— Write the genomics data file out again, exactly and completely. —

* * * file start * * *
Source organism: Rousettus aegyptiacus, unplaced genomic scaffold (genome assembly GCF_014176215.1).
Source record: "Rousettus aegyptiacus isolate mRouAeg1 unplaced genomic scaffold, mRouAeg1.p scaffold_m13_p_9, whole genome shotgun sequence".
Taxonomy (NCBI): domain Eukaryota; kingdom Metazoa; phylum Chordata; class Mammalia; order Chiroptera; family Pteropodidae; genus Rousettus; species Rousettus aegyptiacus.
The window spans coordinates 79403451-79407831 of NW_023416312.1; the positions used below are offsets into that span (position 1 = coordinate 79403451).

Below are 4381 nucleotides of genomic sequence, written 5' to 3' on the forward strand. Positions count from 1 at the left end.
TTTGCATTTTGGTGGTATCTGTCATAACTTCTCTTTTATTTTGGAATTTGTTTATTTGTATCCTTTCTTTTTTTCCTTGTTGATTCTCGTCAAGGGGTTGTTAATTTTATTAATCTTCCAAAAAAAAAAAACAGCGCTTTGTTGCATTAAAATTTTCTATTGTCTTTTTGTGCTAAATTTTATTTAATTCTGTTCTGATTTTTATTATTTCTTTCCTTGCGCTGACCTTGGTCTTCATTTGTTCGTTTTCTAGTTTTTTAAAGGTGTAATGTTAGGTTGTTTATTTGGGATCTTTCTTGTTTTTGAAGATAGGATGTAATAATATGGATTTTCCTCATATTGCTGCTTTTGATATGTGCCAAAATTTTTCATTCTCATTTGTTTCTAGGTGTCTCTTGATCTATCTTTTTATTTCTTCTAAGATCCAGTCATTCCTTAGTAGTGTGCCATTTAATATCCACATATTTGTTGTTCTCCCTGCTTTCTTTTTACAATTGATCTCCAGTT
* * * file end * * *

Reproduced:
Source organism: Rousettus aegyptiacus, unplaced genomic scaffold (genome assembly GCF_014176215.1).
Source record: "Rousettus aegyptiacus isolate mRouAeg1 unplaced genomic scaffold, mRouAeg1.p scaffold_m13_p_9, whole genome shotgun sequence".
Taxonomy (NCBI): domain Eukaryota; kingdom Metazoa; phylum Chordata; class Mammalia; order Chiroptera; family Pteropodidae; genus Rousettus; species Rousettus aegyptiacus.
The window spans coordinates 79403451-79407831 of NW_023416312.1; the positions used below are offsets into that span (position 1 = coordinate 79403451).

Below are 4381 nucleotides of genomic sequence, written 5' to 3' on the forward strand. Positions count from 1 at the left end.
TTTGCATTTTGGTGGTATCTGTCATAACTTCTCTTTTATTTTGGAATTTGTTTATTTGTATCCTTTCTTTTTTTCCTTGTTGATTCTCGTCAAGGGGTTGTTAATTTTATTAATCTTCCAAAAAAAAAAAACAGCGCTTTGTTGCATTAAAATTTTCTATTGTCTTTTTGTGCTAAATTTTATTTAATTCTGTTCTGATTTTTATTATTTCTTTCCTTGCGCTGACCTTGGTCTTCATTTGTTCGTTTTCTAGTTTTTTAAAGGTGTAATGTTAGGTTGTTTATTTGGGATCTTTCTTGTTTTTGAAGATAGGATGTAATAATATGGATTTTCCTCATATTGCTGCTTTTGATATGTGCCAAAATTTTTCATTCTCATTTGTTTCTAGGTGTCTCTTGATCTATCTTTTTATTTCTTCTAAGATCCAGTCATTCCTTAGTAGTGTGCCATTTAATATCCACATATTTGTTGTTCTCCCTGCTTTCTTTTTACAATTGATCTCCAGTT